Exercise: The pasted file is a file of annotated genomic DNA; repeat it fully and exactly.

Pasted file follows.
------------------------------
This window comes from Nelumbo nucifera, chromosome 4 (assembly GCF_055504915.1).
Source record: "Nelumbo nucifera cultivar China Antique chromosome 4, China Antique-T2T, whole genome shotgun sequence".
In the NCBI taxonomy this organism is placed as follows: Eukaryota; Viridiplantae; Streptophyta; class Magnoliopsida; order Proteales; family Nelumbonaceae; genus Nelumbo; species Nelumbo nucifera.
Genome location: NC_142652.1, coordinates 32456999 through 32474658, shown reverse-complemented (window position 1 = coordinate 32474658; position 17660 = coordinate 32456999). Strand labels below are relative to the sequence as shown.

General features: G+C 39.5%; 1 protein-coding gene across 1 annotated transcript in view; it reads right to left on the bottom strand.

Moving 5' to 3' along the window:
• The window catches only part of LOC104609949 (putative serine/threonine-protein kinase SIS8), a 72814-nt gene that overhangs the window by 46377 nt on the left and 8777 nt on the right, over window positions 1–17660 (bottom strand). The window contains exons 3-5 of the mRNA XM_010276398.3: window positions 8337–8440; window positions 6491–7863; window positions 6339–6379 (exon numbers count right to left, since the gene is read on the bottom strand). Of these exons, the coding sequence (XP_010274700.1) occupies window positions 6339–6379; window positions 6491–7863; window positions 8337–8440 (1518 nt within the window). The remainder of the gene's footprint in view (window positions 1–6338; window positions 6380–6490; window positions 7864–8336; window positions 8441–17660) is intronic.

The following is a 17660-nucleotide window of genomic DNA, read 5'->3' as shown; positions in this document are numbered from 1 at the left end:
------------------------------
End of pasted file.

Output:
This window comes from Nelumbo nucifera, chromosome 4 (assembly GCF_055504915.1).
Source record: "Nelumbo nucifera cultivar China Antique chromosome 4, China Antique-T2T, whole genome shotgun sequence".
In the NCBI taxonomy this organism is placed as follows: Eukaryota; Viridiplantae; Streptophyta; class Magnoliopsida; order Proteales; family Nelumbonaceae; genus Nelumbo; species Nelumbo nucifera.
Genome location: NC_142652.1, coordinates 32456999 through 32474658, shown reverse-complemented (window position 1 = coordinate 32474658; position 17660 = coordinate 32456999). Strand labels below are relative to the sequence as shown.

General features: G+C 39.5%; 1 protein-coding gene across 1 annotated transcript in view; it reads right to left on the bottom strand.

Moving 5' to 3' along the window:
• The window catches only part of LOC104609949 (putative serine/threonine-protein kinase SIS8), a 72814-nt gene that overhangs the window by 46377 nt on the left and 8777 nt on the right, over window positions 1–17660 (bottom strand). The window contains exons 3-5 of the mRNA XM_010276398.3: window positions 8337–8440; window positions 6491–7863; window positions 6339–6379 (exon numbers count right to left, since the gene is read on the bottom strand). Of these exons, the coding sequence (XP_010274700.1) occupies window positions 6339–6379; window positions 6491–7863; window positions 8337–8440 (1518 nt within the window). The remainder of the gene's footprint in view (window positions 1–6338; window positions 6380–6490; window positions 7864–8336; window positions 8441–17660) is intronic.

The following is a 17660-nucleotide window of genomic DNA, read 5'->3' as shown; positions in this document are numbered from 1 at the left end: